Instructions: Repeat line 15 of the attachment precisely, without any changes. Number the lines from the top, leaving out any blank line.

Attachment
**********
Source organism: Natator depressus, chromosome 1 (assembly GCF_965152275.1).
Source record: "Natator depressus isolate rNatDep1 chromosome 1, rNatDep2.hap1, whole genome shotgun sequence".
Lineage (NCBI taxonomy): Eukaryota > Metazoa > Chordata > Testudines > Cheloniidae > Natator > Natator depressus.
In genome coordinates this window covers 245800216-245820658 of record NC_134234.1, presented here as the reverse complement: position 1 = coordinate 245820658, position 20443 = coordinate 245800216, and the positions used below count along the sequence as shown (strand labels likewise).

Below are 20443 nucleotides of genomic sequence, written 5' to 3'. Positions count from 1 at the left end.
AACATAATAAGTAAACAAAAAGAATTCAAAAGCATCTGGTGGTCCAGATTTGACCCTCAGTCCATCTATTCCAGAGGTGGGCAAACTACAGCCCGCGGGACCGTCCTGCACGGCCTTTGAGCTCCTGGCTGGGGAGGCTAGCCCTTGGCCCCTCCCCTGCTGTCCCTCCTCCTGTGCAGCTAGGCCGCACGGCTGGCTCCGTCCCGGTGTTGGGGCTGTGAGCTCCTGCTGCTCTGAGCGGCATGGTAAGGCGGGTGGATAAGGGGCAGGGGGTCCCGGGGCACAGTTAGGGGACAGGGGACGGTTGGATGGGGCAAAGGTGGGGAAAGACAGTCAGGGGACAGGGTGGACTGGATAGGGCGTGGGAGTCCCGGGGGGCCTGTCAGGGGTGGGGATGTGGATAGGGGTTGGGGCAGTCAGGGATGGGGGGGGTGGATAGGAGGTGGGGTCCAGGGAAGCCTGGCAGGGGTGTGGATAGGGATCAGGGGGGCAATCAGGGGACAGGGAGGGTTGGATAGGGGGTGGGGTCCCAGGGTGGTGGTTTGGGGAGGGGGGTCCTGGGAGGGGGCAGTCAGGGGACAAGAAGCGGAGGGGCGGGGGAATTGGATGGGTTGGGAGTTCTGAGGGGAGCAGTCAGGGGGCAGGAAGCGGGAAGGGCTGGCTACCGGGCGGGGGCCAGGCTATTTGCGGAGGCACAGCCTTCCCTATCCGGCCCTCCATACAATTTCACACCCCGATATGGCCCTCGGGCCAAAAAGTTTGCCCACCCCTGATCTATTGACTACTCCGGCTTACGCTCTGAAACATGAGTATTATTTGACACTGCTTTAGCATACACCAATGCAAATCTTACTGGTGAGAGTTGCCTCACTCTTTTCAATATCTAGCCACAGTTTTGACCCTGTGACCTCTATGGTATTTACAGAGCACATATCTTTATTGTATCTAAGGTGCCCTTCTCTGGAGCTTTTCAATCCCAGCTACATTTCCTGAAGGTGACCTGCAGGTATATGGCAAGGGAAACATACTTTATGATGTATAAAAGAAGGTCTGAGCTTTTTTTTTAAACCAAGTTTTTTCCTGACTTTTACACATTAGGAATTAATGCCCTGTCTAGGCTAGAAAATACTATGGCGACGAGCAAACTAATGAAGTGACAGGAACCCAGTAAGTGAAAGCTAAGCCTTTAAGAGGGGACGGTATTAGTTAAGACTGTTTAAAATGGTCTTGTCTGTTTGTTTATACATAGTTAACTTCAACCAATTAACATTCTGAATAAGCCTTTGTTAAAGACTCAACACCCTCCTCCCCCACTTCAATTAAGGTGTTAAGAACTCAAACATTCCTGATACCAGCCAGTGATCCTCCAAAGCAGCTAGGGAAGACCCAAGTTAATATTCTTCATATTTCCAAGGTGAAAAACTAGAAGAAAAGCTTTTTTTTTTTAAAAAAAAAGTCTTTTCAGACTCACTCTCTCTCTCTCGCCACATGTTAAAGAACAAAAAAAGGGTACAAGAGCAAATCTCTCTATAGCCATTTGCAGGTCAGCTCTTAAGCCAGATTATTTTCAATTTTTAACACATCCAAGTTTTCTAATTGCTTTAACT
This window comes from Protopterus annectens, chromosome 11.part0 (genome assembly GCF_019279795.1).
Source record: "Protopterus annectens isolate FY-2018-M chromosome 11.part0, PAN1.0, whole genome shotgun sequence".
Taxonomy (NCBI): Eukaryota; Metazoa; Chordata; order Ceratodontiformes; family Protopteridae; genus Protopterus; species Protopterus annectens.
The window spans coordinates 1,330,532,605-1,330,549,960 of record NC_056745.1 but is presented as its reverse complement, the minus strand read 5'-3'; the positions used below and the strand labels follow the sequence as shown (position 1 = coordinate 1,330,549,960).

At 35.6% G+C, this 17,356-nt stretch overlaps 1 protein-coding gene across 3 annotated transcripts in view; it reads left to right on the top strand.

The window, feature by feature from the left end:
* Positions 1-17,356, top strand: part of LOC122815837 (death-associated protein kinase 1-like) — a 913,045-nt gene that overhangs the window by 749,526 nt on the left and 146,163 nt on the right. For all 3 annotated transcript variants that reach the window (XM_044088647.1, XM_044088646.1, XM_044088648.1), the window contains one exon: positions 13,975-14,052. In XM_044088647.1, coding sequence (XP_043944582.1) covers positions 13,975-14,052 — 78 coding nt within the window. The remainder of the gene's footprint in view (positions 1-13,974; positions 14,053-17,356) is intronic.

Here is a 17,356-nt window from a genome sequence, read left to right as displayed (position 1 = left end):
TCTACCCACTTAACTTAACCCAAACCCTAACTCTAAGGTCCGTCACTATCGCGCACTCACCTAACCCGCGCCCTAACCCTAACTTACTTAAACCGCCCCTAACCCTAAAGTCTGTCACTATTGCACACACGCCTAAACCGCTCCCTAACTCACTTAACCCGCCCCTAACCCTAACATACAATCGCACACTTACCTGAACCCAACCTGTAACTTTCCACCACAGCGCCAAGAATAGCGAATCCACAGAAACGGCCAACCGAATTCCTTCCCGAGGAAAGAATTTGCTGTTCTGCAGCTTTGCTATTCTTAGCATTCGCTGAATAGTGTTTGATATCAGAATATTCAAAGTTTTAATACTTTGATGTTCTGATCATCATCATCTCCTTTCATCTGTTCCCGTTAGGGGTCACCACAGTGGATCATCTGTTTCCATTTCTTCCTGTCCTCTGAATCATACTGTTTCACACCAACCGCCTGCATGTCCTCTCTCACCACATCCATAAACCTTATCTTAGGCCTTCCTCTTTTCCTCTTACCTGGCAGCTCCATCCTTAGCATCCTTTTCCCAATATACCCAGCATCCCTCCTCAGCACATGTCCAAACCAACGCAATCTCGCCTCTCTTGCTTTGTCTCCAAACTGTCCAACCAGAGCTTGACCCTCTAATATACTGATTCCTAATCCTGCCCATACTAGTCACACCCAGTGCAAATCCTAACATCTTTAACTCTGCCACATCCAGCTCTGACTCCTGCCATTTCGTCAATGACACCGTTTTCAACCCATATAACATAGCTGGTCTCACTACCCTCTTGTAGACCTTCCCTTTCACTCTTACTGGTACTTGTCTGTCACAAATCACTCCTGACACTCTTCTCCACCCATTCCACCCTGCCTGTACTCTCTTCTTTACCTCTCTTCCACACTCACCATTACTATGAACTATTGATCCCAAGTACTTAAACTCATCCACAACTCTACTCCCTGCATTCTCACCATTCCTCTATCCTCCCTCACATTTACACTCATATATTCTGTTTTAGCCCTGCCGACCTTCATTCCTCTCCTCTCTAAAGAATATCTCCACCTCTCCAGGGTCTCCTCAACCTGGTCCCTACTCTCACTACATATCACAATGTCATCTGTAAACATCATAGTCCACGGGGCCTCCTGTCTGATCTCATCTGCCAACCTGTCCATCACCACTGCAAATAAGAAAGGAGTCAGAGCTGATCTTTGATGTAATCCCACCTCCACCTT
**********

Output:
TCTACCCACTTAACTTAACCCAAACCCTAACTCTAAGGTCCGTCACTATCGCGCACTCACCTAACCCGCGCCCTAACCCTAACTTACTTAAACCGCCCCTAACCCTAAAGTCTGTCACTATTGCACACACGCCTAAACCGCTCCCTAACTCACTTAACCCGCCCCTAACCCTAACATACAATCGCACACTTACCTGAACCCAACCTGTAACTTTCCACCACAGCGCCAAGAATAGCGAATCCACAGAAACGGCCAACCGAATTCCTTCCCGAGGAAAGAATTTGCTGTTCTGCAGCTTTGCTATTCTTAGCATTCGCTGAATAGTGTTTGATATCAGAATATTCAAAGTTTTAATACTTTGATGTTCTGATCATCATCATCTCCTTTCATCTGTTCCCGTTAGGGGTCACCACAGTGGATCATCTGTTTCCATTTCTTCCTGTCCTCTGAATCATACTGTTTCACACCAACCGCCTGCATGTCCTCTCTCACCACATCCATAAACCTTATCTTAGGCCTTCCTCTTTTCCTCTTACCTGGCAGCTCCATCCTTAGCATCCTTTTCCCAATATACCCAGCATCCCTCCTCAGCACATGTCCAAACCAACGCAATCTCGCCTCTCTTGCTTTGTCTCCAAACTGTCCAACCAGAGCTTGACCCTCTAATATACTGATTCCTAATCCTGCCCATACTAGTCACACCCAGTGCAAATCCTAACATCTTTAACTCTGCCACATCCAGCTCTGACTCCTGCCATTTCGTCAATGACACCGTTTTCAACCCATATAACATAGCTGGTCTCACTACCCTCTTGTAGACCTTCCCTTTCACTCTTACTGGTACTTGTCTGTCACAAATCACTCCTGACACTCTTCTCCACCCATTCCACCCTGCCTGTACTCTCTTCTTTACCTCTCTTCCACACTCACCATTACTATGAACTATTGATCCCAAGTACTTAAACTCATCCACAACTCTACTCCCTGCATTCTCACCATTCCTCTATCCTCCCTCACATTTACACTCATATATTCTGTTTTAGCCCTGCCGACCTTCATTCCTCTCCTCTCTAAAGAATATCTCCACCTCTCCAGGGTCTCCTCAACCTGGTCCCTACTCTCACTACATATCACAATGTCATCTGTAAACATCATAGTCCACGGGGCCTCCTGTCTGATCTCATCTGCCAACCTGTCCATCACCACTGCAAATAAGAAAGGAGTCAGAGCTGATCTTTGATGTAATCCCACCTCCACCTT